Headaches and Blood Sugar
Hypoglycaemia is a term used to describe blood sugar that is too low to sustain the energy needs of the body. It is often cited as a headache cause and you may already be familiar with its link to migraines. Blood sugar levels during a migraine attack are often low and the lower the level the stronger the pain. It can be confusing to some people that consuming large amounts of simple sugars, such as those in table sugar, could actually result in low blood sugar, but if we look at how blood sugar is regulated, it makes a little more sense.
How Does the Body Maintain Blood Sugar?Glucose is an important form of energy for the body and is provided from dietary carbohydrate sources such as potatoes, fruit and bread. After eating, glucose is transported to the bloodstream, where it is used to provide energy to cells. A hormone called insulin helps to lower blood sugar from excess glucose by helping glucose to enter the cells. Glucose beyond immediate needs is stored in the liver and muscle cells in a form called glycogen. Between meals, your body utilizes this stored glycogen, converting it back to glucose to provide energy for the body. When you aren't eating, your blood glucose starts to fall and this signals the production of a hormone called glucagon, which 'tells' the body to release the glycogen and convert it into glucose for immediate energy. This released glucose then raises your blood sugar to a normal level.
Some high sugar foods can raise blood glucose too quickly and excessively, however, and the body releases a great deal of insulin to 'move' the glucose out of the bloodstream and into cells. The sharp increase in blood glucose is then offset by a sharp drop from excess insulin, resulting in a 'sugar crash' as it is commonly called.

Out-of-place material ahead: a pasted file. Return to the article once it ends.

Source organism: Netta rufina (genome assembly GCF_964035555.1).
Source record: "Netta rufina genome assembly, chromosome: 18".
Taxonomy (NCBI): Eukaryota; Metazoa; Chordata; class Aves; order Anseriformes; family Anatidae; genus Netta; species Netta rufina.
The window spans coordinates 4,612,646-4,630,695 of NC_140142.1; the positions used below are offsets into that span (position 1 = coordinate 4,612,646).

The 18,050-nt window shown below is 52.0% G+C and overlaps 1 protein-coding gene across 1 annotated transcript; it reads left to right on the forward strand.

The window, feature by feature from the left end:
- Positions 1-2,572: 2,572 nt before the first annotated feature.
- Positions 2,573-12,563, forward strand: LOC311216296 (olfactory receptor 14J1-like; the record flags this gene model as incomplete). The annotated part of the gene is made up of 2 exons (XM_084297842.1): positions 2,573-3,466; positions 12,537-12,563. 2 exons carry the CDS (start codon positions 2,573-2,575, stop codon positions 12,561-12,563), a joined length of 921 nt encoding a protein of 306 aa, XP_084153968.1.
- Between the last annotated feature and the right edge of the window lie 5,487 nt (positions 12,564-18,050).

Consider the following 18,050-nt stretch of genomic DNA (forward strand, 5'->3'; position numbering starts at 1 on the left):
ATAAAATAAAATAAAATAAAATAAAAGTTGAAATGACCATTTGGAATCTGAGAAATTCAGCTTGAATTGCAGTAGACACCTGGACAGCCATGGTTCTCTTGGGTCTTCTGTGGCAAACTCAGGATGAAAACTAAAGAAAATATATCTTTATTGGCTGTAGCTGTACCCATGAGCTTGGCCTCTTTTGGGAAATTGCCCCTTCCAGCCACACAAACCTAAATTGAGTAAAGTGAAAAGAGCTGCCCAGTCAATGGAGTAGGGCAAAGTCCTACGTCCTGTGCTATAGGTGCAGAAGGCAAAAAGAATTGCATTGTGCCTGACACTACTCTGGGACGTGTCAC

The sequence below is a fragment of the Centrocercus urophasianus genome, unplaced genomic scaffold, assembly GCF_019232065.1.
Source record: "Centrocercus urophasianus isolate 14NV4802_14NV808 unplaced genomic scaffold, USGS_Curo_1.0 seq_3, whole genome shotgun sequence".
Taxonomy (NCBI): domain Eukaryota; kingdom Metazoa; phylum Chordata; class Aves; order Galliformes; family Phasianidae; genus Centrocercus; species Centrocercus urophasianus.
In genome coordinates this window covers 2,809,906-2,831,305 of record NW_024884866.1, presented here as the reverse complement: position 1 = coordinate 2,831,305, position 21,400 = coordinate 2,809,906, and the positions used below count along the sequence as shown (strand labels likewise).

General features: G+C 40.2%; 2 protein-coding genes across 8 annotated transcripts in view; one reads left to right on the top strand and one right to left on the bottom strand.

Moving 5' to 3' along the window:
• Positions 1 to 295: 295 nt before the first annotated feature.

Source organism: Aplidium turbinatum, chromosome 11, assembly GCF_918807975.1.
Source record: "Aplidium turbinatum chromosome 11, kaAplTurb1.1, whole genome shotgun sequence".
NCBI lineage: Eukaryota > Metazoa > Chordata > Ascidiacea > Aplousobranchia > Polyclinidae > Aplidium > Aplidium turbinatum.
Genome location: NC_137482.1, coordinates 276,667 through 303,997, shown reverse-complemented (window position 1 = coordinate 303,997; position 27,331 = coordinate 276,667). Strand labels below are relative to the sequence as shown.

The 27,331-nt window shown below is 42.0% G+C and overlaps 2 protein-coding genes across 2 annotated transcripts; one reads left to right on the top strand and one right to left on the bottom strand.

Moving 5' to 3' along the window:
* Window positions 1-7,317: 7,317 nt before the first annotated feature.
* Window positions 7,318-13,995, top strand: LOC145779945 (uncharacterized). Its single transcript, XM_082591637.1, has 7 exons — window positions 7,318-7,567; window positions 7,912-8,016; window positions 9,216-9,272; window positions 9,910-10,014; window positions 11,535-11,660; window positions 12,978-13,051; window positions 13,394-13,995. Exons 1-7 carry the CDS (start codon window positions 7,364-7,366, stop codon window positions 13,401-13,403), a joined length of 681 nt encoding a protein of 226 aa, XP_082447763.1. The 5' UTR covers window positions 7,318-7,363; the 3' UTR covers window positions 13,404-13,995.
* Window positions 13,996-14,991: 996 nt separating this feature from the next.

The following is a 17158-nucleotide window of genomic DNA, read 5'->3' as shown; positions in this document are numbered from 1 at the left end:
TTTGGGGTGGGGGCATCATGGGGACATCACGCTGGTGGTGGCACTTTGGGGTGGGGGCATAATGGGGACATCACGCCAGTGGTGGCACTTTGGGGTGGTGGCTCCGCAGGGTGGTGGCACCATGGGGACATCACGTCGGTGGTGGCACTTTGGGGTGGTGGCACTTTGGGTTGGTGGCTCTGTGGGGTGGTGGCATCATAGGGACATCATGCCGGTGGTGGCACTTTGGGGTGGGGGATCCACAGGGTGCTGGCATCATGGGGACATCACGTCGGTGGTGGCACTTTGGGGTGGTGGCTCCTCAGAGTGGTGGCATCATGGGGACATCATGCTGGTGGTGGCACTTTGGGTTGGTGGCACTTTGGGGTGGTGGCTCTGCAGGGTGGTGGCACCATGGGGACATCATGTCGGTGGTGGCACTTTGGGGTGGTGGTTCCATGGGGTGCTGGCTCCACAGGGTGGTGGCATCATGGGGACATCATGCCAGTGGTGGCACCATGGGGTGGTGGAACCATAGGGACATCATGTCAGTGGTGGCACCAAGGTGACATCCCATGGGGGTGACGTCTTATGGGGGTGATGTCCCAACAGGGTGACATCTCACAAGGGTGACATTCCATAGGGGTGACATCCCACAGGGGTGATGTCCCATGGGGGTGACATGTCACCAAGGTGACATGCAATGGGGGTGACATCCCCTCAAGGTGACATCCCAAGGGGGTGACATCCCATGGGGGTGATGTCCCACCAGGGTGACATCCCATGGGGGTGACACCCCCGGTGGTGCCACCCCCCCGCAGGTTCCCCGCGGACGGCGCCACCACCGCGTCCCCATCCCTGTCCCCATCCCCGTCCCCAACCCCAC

This means that if your blood sugar is not consistent and suffers from extreme up and down fluctuations, a headache may be triggered. This intense fluctuation both increases and decreases insulin levels, leading to problems with the regulation of other hormones called epinephrine and norephineprine. Blood vessels in your brain begin to contract and expand and the characteristic pain of a headache occurs.
Is Caffeine Okay?Caffeine generally doesn't have a large impact on blood sugar if moderately consumed. If you enjoy a cup or two of coffee throughout the day, you're not likely to trigger a headache. Consuming high caffeine drinks frequently, however, is thought to affect blood sugar, particularly if the drinks are consumed over a short period of time. Try to aim for lower caffeine drinks such as green tea and if you're consuming cola drinks, you may want to consider a herbal tea or a soda without caffeine.
How Do I Maintain Blood Sugar?
- Eat several smaller meals throughout the day.
- Keep snacks handy and avoid long periods of time without food.
- Aim for lower glycaemic carbohydrate foods such as whole grains and vegetables. A high glycaemic food will cause a larger fluctuation in blood sugar than a low glycaemic food.
- Try to balance meals and be sure to include lean protein sources such as chicken or fish. Vegetarians may choose protein sources such as soy.
- Fill up on fibre, which has been shown to help stabilize blood sugar levels and keep them more consistent. High fibre foods include oatmeal and most vegetables.
- Exercise can lower blood sugar, so be sure to eat a healthy carbohydrate rich snack before performing any intense exercise and fuel up on food afterwards.
- Include healthy fats from sources such as nuts or olive oil. Fats are digested more slowly than carbohydrates and protein and may therefore help to stabilize blood sugar levels and prevent headache pain.
- Don't skip breakfast. Your body requires fuel after 8 hours or more of sleep (We'll assume you're getting enough rest!). If you're pressed for time in the morning, try a convenient breakfast bar. Be sure to read labels and choose a high-fibre one with additional protein and fats.